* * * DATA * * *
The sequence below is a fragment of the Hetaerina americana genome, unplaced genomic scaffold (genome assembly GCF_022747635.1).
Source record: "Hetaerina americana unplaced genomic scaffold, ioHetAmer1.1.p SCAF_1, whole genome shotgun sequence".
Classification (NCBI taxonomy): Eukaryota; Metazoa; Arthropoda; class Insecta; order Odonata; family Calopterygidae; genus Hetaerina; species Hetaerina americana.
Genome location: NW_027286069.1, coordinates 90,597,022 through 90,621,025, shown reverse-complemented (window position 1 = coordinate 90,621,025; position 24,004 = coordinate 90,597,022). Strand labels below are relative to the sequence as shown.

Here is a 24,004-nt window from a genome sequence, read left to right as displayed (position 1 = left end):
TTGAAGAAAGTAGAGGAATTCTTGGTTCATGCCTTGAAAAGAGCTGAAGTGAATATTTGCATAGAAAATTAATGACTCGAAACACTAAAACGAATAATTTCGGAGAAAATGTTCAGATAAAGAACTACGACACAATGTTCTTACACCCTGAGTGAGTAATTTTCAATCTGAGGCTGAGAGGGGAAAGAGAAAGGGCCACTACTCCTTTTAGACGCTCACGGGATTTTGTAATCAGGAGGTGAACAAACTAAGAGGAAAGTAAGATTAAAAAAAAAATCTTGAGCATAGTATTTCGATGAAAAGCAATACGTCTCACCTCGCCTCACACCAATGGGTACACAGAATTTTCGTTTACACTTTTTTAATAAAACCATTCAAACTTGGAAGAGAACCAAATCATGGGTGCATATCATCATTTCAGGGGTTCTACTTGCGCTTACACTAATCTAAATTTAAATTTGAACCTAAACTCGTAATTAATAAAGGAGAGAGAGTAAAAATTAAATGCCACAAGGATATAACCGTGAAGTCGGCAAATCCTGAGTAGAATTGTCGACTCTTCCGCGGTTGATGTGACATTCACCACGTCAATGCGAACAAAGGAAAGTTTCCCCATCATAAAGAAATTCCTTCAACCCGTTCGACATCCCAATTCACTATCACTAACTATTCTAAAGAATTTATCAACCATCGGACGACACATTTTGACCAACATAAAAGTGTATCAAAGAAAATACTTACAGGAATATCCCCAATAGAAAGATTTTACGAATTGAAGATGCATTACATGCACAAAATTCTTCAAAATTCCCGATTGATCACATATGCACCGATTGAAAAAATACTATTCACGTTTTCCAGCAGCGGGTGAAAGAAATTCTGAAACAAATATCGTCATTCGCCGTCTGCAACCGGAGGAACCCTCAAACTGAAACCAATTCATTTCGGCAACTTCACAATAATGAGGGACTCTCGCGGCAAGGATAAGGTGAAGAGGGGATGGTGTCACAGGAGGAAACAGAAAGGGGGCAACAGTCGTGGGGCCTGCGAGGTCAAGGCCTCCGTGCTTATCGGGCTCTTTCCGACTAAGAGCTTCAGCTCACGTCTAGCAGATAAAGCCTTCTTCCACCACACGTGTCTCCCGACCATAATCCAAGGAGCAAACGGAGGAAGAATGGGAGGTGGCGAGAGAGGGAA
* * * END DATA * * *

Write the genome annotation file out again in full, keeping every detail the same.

The sequence below is a fragment of the Hetaerina americana genome, unplaced genomic scaffold (genome assembly GCF_022747635.1).
Source record: "Hetaerina americana unplaced genomic scaffold, ioHetAmer1.1.p SCAF_1, whole genome shotgun sequence".
Classification (NCBI taxonomy): Eukaryota; Metazoa; Arthropoda; class Insecta; order Odonata; family Calopterygidae; genus Hetaerina; species Hetaerina americana.
Genome location: NW_027286069.1, coordinates 90,597,022 through 90,621,025, shown reverse-complemented (window position 1 = coordinate 90,621,025; position 24,004 = coordinate 90,597,022). Strand labels below are relative to the sequence as shown.

Here is a 24,004-nt window from a genome sequence, read left to right as displayed (position 1 = left end):
TTGAAGAAAGTAGAGGAATTCTTGGTTCATGCCTTGAAAAGAGCTGAAGTGAATATTTGCATAGAAAATTAATGACTCGAAACACTAAAACGAATAATTTCGGAGAAAATGTTCAGATAAAGAACTACGACACAATGTTCTTACACCCTGAGTGAGTAATTTTCAATCTGAGGCTGAGAGGGGAAAGAGAAAGGGCCACTACTCCTTTTAGACGCTCACGGGATTTTGTAATCAGGAGGTGAACAAACTAAGAGGAAAGTAAGATTAAAAAAAAAATCTTGAGCATAGTATTTCGATGAAAAGCAATACGTCTCACCTCGCCTCACACCAATGGGTACACAGAATTTTCGTTTACACTTTTTTAATAAAACCATTCAAACTTGGAAGAGAACCAAATCATGGGTGCATATCATCATTTCAGGGGTTCTACTTGCGCTTACACTAATCTAAATTTAAATTTGAACCTAAACTCGTAATTAATAAAGGAGAGAGAGTAAAAATTAAATGCCACAAGGATATAACCGTGAAGTCGGCAAATCCTGAGTAGAATTGTCGACTCTTCCGCGGTTGATGTGACATTCACCACGTCAATGCGAACAAAGGAAAGTTTCCCCATCATAAAGAAATTCCTTCAACCCGTTCGACATCCCAATTCACTATCACTAACTATTCTAAAGAATTTATCAACCATCGGACGACACATTTTGACCAACATAAAAGTGTATCAAAGAAAATACTTACAGGAATATCCCCAATAGAAAGATTTTACGAATTGAAGATGCATTACATGCACAAAATTCTTCAAAATTCCCGATTGATCACATATGCACCGATTGAAAAAATACTATTCACGTTTTCCAGCAGCGGGTGAAAGAAATTCTGAAACAAATATCGTCATTCGCCGTCTGCAACCGGAGGAACCCTCAAACTGAAACCAATTCATTTCGGCAACTTCACAATAATGAGGGACTCTCGCGGCAAGGATAAGGTGAAGAGGGGATGGTGTCACAGGAGGAAACAGAAAGGGGGCAACAGTCGTGGGGCCTGCGAGGTCAAGGCCTCCGTGCTTATCGGGCTCTTTCCGACTAAGAGCTTCAGCTCACGTCTAGCAGATAAAGCCTTCTTCCACCACACGTGTCTCCCGACCATAATCCAAGGAGCAAACGGAGGAAGAATGGGAGGTGGCGAGAGAGGGAA